By this more useful measure, all of the SNP, Conservatives and Lib Dems had a good year for by-elections, gaining seats in electoral terms versus 2017. Of these, the Conservatives were the only party not to have any losses. Independents again understandably fare poorly, and Labour too also failed to live up to their performance at the full election, with a single gain compared to a trio of losses.
First Preference Votes
First Preferences across all 22 By-Elections
In terms of actual votes, the only party really feeling the pain is Labour, who are down 2.5% compared to their share in the same wards in 2017. They did stand in one fewer ward this time, for 17 in total. Most of the vote share decrease is borne here by Independents, that isn’t directly painful seeing as most of them are completely different candidates.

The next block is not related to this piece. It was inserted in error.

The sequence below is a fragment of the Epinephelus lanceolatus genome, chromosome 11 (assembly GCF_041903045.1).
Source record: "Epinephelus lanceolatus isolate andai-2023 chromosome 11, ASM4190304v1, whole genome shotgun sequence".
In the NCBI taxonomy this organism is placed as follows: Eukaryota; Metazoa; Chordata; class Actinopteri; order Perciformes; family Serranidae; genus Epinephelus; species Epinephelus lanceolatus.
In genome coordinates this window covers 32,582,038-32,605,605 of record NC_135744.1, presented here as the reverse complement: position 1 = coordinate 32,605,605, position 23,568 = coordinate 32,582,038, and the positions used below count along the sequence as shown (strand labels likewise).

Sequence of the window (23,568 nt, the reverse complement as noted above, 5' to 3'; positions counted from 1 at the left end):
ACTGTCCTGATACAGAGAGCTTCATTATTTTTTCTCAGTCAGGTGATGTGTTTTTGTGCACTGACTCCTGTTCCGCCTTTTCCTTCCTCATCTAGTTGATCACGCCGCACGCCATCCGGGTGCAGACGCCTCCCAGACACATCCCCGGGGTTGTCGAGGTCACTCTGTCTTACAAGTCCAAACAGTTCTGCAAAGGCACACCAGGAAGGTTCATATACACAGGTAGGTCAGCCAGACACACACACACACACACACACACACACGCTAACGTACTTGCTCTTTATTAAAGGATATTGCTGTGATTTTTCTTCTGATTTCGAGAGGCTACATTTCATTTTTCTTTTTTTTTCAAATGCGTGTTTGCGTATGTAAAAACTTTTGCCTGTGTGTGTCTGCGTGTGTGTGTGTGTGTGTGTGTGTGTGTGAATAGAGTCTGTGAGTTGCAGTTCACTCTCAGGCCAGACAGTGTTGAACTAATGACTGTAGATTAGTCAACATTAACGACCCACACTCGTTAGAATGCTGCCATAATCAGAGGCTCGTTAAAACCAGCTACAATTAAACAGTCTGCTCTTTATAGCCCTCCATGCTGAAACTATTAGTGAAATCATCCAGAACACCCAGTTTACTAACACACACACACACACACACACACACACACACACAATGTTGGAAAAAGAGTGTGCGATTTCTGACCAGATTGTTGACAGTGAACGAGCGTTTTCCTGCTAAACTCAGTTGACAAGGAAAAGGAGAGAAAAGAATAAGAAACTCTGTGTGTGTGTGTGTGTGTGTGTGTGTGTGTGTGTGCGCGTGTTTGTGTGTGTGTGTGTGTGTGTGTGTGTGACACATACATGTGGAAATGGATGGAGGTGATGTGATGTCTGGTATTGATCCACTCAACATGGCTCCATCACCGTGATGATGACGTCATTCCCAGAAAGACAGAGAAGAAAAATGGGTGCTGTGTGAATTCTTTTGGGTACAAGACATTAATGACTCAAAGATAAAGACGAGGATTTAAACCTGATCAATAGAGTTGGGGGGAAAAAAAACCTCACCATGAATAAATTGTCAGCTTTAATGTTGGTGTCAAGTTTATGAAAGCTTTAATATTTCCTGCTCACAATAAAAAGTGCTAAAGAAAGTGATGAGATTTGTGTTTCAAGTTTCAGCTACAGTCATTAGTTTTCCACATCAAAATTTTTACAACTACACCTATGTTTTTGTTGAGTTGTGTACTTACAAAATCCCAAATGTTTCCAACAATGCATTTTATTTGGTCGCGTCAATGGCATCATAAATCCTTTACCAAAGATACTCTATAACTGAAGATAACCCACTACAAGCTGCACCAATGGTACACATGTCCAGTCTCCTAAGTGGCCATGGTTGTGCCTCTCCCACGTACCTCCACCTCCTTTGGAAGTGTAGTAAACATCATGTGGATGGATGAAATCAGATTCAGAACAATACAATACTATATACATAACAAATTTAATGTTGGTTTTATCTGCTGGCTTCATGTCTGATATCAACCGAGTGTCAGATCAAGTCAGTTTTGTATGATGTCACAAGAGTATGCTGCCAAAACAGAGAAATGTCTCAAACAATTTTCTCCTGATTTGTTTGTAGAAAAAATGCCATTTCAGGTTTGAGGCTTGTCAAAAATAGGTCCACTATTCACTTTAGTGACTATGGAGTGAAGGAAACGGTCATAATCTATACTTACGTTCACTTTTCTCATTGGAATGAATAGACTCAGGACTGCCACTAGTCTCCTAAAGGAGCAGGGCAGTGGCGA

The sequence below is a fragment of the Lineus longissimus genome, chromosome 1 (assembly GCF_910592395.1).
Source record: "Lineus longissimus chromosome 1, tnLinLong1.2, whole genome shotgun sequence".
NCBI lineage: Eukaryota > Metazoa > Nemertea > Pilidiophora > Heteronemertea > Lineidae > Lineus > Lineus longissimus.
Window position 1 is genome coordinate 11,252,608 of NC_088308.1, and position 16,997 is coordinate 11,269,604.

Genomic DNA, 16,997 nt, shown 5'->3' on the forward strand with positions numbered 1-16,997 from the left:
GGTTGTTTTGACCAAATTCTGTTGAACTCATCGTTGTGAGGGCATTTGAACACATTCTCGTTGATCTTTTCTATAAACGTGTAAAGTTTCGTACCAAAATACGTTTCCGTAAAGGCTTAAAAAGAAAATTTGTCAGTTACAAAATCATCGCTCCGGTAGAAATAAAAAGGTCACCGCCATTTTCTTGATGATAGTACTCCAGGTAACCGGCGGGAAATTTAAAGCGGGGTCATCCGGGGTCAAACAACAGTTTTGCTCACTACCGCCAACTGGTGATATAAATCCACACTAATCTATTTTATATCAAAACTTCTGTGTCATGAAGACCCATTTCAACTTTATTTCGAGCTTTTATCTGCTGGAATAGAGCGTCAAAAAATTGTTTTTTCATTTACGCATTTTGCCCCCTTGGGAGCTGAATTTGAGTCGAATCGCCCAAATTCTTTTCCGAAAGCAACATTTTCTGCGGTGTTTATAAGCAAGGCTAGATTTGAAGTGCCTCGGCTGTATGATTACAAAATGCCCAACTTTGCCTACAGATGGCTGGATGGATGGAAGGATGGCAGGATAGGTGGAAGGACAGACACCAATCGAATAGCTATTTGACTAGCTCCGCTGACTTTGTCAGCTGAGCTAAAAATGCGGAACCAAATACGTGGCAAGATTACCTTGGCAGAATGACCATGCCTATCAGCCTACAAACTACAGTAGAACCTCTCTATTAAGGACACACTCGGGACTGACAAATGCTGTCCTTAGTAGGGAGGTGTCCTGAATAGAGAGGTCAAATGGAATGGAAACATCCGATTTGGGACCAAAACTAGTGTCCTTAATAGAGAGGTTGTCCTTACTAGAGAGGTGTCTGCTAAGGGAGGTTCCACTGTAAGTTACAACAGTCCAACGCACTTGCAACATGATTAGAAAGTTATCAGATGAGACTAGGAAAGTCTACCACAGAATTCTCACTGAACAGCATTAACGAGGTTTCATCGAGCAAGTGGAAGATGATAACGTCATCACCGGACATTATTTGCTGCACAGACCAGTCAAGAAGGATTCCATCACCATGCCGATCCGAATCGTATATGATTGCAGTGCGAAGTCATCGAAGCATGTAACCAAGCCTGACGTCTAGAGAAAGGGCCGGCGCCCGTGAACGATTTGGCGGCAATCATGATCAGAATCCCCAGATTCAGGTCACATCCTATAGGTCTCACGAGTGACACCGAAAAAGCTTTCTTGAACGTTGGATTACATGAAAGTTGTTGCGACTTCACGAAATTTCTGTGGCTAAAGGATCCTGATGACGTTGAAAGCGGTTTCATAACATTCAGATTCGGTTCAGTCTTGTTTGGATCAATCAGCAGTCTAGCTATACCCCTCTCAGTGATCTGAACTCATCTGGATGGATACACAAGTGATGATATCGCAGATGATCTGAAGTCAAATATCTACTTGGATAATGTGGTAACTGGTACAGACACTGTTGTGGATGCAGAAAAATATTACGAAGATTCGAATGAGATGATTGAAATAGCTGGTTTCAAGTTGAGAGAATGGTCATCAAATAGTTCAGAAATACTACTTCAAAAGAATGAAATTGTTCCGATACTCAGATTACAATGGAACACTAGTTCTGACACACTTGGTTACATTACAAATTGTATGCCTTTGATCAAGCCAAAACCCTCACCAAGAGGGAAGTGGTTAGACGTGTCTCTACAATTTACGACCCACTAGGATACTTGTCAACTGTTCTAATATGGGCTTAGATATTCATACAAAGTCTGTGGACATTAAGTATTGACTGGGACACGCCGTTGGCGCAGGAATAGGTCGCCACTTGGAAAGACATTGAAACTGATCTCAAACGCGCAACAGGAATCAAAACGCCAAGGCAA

The other four major parties will feel a bit cheerier looking at this, having grown their shares to varying degrees. The Conservatives have the largest gain here, though the SNP aren’t far behind, and remained the most popular party overall. Both contested all 22 by-elections, but remember the relative under-representation of urban areas in this year’s crop of by-elections. That’ll have slightly deflated the SNP and more substantially the Labour total, and somewhat inflated the Conservatives’.
The Lib Dems and Greens ended up almost tied, with the former ahead in votes, and the latter increasing their share more. That may be partly reflective of different patterns of ward contesting across both elections – the Lib Dems stood in 16 wards, up from 14 in 2017, whilst the Greens were on 17, up substantially from 10.
First Preferences across 10 By-Elections with Holyrood 5
We could also look only at the wards where all of the Holyrood 5 were on the ballot paper, which was 10 out of the 22, to see how they fared in direct competition. In these wards Labour show a much smaller decline, roughly equivalent to that felt by the Lib Dems. The SNP meanwhile led in both overall share and in size of their gains, though the Conservatives still had a fair boost too.